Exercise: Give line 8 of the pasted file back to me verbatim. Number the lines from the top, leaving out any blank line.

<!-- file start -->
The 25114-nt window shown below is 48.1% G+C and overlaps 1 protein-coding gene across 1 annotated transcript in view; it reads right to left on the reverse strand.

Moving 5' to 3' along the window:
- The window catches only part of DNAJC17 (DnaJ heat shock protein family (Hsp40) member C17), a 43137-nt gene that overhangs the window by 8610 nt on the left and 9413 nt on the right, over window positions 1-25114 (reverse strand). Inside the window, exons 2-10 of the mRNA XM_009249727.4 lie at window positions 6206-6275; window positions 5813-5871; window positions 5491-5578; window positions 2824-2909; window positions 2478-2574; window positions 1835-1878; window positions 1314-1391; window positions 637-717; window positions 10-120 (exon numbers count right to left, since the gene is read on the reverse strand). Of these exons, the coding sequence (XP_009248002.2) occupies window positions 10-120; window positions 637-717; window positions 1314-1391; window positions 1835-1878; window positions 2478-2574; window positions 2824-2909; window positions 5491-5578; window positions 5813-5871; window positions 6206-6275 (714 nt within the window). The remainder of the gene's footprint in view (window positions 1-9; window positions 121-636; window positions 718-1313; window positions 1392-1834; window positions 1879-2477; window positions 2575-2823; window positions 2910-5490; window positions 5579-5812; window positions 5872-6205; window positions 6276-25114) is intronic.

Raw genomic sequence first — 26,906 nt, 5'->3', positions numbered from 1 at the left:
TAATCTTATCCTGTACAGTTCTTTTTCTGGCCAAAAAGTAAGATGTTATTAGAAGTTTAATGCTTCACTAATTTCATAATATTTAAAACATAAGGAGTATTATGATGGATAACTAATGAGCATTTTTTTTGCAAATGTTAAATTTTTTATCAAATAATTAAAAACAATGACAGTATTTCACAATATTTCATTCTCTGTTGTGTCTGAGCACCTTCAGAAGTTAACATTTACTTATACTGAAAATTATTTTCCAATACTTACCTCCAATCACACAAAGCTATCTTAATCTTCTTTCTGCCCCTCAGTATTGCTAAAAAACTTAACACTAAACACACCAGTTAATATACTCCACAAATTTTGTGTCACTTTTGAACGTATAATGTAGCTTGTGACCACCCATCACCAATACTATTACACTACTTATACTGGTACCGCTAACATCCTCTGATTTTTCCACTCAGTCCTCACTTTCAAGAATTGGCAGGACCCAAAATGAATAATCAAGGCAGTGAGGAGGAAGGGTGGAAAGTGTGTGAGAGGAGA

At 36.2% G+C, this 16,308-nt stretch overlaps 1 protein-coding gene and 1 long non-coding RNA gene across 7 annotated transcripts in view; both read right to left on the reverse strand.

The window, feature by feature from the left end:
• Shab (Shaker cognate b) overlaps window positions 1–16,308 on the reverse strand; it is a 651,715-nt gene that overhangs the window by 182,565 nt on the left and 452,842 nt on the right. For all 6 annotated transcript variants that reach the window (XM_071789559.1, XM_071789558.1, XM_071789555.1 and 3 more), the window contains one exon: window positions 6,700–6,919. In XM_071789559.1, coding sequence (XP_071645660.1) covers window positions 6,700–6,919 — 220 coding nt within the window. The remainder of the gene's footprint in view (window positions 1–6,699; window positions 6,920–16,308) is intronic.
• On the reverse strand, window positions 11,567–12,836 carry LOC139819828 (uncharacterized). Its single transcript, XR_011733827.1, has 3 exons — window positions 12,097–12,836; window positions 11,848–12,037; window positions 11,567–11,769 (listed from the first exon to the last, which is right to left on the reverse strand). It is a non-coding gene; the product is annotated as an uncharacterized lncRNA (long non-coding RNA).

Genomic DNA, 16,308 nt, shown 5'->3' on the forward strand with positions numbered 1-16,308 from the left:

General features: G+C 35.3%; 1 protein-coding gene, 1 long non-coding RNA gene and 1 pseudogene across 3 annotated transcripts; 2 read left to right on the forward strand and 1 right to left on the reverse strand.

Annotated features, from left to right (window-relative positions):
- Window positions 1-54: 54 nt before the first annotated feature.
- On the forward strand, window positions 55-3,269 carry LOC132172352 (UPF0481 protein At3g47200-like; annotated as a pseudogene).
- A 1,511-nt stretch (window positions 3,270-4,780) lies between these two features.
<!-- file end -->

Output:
• Shab (Shaker cognate b) overlaps window positions 1–16,308 on the reverse strand; it is a 651,715-nt gene that overhangs the window by 182,565 nt on the left and 452,842 nt on the right. For all 6 annotated transcript variants that reach the window (XM_071789559.1, XM_071789558.1, XM_071789555.1 and 3 more), the window contains one exon: window positions 6,700–6,919. In XM_071789559.1, coding sequence (XP_071645660.1) covers window positions 6,700–6,919 — 220 coding nt within the window. The remainder of the gene's footprint in view (window positions 1–6,699; window positions 6,920–16,308) is intronic.